Some of the nation’s leading public health experts are raising a new concern in the endless debate over coronavirus testing in the United States: The standard tests are diagnosing huge numbers of people who may be carrying relatively insignificant amounts of the virus.
Most of these people are not likely to be contagious, and identifying them may contribute to bottlenecks that prevent those who are contagious from being found in time. But researchers say the solution is not to test less, or to skip testing people without symptoms, as recently suggested by the Centers for Disease Control and Prevention.
Instead, new data underscore the need for more widespread use of rapid tests, even if they are less sensitive.
“The decision not to test asymptomatic people is just really backward,” said Dr. Michael Mina, an epidemiologist at the Harvard T.H. Chan School of Public Health, referring to the C.D.C. recommendation.
“In fact, we should be ramping up testing of all different people,” he said, “but we have to do it through whole different mechanisms.”
In what may be a step in this direction, the Trump administration announced on Thursday that it would purchase 150 million rapid tests.
The most widely used diagnostic test for the new coronavirus, called a PCR test, provides a simple yes-no answer to the question of whether a patient is infected.
But similar PCR tests for other viruses do offer some sense of how contagious an infected patient may be: The results may include a rough estimate of the amount of virus in the patient’s body.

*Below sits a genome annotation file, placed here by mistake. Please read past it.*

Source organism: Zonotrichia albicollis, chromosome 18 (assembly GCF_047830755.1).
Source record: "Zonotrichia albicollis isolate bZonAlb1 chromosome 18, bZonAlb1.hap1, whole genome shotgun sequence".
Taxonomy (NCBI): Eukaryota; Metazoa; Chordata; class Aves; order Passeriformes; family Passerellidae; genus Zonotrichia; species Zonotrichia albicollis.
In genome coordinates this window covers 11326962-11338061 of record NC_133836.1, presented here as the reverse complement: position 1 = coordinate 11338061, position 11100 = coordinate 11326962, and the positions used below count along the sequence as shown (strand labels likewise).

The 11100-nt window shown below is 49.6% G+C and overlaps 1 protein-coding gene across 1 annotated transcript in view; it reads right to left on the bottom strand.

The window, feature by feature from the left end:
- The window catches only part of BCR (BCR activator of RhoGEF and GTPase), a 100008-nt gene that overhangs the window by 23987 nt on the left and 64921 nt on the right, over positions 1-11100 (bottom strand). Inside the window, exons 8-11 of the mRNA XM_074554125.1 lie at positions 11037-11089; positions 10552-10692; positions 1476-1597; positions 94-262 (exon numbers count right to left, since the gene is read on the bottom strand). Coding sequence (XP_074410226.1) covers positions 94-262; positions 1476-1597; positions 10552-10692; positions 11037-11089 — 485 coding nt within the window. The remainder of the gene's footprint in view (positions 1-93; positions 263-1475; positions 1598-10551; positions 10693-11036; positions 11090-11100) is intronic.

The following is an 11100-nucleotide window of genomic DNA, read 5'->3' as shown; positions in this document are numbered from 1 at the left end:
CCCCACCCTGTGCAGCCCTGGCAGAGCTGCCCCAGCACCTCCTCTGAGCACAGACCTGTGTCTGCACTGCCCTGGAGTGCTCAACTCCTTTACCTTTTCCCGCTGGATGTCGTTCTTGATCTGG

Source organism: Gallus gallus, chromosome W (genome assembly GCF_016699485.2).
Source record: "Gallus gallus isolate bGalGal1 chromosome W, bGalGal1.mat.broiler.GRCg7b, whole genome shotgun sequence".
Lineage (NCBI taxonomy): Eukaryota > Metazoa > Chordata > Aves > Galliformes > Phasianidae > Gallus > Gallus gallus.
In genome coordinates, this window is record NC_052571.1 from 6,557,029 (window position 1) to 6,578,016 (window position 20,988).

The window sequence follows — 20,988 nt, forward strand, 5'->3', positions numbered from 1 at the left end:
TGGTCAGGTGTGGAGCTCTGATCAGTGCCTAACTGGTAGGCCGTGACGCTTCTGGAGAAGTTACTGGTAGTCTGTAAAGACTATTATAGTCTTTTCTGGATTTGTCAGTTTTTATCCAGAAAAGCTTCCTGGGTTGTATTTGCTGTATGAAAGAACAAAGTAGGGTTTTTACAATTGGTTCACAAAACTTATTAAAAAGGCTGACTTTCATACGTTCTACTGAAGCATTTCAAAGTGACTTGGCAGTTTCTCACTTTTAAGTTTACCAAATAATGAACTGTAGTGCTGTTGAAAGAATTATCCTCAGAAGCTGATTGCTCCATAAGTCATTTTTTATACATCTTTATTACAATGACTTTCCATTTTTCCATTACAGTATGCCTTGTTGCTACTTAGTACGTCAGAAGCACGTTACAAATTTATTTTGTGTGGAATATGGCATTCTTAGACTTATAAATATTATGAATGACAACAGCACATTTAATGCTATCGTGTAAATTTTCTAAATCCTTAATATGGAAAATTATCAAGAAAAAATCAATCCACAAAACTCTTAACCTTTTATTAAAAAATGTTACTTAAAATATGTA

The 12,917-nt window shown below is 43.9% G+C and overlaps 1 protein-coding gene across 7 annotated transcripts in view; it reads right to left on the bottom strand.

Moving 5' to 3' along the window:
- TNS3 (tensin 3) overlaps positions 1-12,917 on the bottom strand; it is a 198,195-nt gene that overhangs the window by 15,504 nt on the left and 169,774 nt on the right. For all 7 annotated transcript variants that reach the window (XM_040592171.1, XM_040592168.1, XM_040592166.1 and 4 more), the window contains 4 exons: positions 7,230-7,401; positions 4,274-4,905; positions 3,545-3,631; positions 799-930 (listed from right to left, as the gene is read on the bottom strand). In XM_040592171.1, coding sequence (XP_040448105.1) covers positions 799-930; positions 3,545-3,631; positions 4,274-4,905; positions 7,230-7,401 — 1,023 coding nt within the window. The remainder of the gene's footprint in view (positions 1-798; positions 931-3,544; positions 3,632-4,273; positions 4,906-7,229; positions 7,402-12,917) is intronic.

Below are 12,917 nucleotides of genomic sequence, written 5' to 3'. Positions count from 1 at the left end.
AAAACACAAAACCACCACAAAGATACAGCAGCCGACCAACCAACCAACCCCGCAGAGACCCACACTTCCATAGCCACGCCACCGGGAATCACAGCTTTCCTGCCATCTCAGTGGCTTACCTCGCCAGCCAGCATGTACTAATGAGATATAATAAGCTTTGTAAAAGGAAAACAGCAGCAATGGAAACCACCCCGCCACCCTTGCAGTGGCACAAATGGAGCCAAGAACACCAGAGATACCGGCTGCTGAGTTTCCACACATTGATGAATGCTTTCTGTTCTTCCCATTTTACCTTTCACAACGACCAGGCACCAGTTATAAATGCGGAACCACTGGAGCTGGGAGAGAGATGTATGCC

“We’ve been using one type of data for everything, and that is just plus or minus — that’s all,” Dr. Mina said. “We’re using that for clinical diagnostics, for public health, for policy decision-making.”
But yes-no isn’t good enough, he added. It’s the amount of virus that should dictate the infected patient’s next steps. “It’s really irresponsible, I think, to forgo the recognition that this is a quantitative issue,” Dr. Mina said.
The PCR test amplifies genetic matter from the virus in cycles; the fewer cycles required, the greater the amount of virus, or viral load, in the sample. The greater the viral load, the more likely the patient is to be contagious.
This number of amplification cycles needed to find the virus, called the cycle threshold, is never included in the results sent to doctors and coronavirus patients, although it could tell them how infectious the patients are.
In three sets of testing data that include cycle thresholds, compiled by officials in Massachusetts, New York and Nevada, up to 90 percent of people testing positive carried barely any virus, a review by The Times found.
On Thursday, the United States recorded 45,604 new coronavirus cases, according to a database maintained by The Times. If the rates of contagiousness in Massachusetts and New York were to apply nationwide, then perhaps only 4,500 of those people may actually need to isolate and submit to contact…
Read More: Your Coronavirus Test Is Positive. Maybe It Shouldn’t Be.